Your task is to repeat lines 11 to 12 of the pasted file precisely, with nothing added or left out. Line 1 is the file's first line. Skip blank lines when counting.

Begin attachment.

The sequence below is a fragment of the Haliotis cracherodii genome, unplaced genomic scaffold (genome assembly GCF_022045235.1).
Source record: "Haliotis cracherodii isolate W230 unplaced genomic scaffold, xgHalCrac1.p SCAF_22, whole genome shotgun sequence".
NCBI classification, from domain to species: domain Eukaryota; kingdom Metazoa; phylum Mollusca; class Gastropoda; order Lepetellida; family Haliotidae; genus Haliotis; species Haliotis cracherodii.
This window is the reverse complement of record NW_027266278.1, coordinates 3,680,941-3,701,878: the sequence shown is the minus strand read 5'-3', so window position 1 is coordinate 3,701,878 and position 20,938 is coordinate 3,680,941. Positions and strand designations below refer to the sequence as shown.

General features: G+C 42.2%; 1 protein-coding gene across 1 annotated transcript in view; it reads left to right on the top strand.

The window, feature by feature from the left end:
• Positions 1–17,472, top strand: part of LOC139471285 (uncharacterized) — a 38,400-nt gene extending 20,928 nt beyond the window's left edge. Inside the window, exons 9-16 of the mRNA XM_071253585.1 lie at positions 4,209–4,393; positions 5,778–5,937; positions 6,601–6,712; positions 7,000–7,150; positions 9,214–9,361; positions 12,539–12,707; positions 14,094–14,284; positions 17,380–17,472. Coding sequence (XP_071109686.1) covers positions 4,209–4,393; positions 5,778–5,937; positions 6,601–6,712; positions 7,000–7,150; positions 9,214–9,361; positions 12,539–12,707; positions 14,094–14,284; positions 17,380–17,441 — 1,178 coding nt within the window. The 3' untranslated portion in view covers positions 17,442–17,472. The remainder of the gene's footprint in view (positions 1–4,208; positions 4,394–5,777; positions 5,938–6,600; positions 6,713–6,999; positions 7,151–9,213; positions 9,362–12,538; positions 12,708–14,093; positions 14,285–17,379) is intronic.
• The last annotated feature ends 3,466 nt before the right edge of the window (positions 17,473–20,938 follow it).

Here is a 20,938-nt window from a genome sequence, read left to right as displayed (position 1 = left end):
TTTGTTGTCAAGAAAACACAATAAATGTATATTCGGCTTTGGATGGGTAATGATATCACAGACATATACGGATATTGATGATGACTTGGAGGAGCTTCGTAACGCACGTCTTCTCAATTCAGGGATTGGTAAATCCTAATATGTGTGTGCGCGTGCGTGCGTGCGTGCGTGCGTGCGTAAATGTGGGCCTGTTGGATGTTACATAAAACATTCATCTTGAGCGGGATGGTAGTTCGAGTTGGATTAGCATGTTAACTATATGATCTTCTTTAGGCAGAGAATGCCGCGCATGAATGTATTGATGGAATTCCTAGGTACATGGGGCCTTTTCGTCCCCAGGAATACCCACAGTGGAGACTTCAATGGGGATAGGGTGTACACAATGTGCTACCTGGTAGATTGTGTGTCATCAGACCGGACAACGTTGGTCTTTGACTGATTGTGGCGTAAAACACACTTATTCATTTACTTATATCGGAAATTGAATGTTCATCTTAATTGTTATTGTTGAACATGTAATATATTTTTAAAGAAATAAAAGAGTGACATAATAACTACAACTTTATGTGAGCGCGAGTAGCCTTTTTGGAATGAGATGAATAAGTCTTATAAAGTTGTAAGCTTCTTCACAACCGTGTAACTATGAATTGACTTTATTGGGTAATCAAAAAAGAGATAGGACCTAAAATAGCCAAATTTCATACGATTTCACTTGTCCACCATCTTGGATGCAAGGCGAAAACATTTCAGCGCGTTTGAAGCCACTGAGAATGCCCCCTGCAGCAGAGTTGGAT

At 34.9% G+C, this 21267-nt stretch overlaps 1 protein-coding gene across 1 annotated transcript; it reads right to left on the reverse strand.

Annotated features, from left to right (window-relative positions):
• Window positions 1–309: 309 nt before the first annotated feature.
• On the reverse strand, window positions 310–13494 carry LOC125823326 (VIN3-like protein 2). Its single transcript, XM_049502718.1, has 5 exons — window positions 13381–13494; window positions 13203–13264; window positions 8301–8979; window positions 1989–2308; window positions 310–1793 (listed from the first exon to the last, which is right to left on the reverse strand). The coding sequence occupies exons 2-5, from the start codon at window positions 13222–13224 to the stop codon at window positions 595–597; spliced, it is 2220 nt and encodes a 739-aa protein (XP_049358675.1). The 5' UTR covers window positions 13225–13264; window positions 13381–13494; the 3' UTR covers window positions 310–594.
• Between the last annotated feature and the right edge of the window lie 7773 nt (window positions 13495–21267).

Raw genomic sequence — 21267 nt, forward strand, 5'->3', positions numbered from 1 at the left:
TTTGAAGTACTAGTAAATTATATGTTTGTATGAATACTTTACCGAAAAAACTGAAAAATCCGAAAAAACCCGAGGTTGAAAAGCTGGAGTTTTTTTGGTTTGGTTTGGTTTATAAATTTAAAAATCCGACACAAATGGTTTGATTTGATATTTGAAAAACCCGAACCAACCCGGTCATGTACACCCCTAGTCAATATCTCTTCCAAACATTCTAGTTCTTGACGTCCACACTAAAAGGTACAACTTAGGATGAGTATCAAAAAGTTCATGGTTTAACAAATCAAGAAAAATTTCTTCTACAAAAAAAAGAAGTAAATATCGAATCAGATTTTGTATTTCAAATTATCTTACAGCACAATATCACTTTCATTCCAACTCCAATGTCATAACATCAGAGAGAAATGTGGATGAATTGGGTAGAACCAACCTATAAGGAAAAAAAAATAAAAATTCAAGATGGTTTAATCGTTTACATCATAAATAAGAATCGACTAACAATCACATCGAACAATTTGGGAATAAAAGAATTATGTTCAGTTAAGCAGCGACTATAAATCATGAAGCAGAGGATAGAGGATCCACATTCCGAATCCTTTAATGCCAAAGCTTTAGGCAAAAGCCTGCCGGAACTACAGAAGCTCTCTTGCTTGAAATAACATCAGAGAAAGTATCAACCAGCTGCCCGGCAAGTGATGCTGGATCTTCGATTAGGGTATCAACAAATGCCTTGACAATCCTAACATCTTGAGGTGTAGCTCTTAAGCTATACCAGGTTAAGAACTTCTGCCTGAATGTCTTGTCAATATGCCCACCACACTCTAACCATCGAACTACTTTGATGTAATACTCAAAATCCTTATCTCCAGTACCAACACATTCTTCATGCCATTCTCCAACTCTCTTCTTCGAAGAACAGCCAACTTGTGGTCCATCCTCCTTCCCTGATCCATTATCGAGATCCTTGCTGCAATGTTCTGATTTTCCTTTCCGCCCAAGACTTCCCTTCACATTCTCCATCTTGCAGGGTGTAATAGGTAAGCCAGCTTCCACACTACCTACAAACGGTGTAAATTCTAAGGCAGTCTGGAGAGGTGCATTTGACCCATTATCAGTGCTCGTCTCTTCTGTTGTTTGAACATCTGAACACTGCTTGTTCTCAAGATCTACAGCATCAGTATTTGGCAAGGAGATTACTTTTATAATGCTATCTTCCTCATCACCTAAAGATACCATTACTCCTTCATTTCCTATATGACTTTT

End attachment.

At 34.9% G+C, this 21267-nt stretch overlaps 1 protein-coding gene across 1 annotated transcript; it reads right to left on the reverse strand.

Annotated features, from left to right (window-relative positions):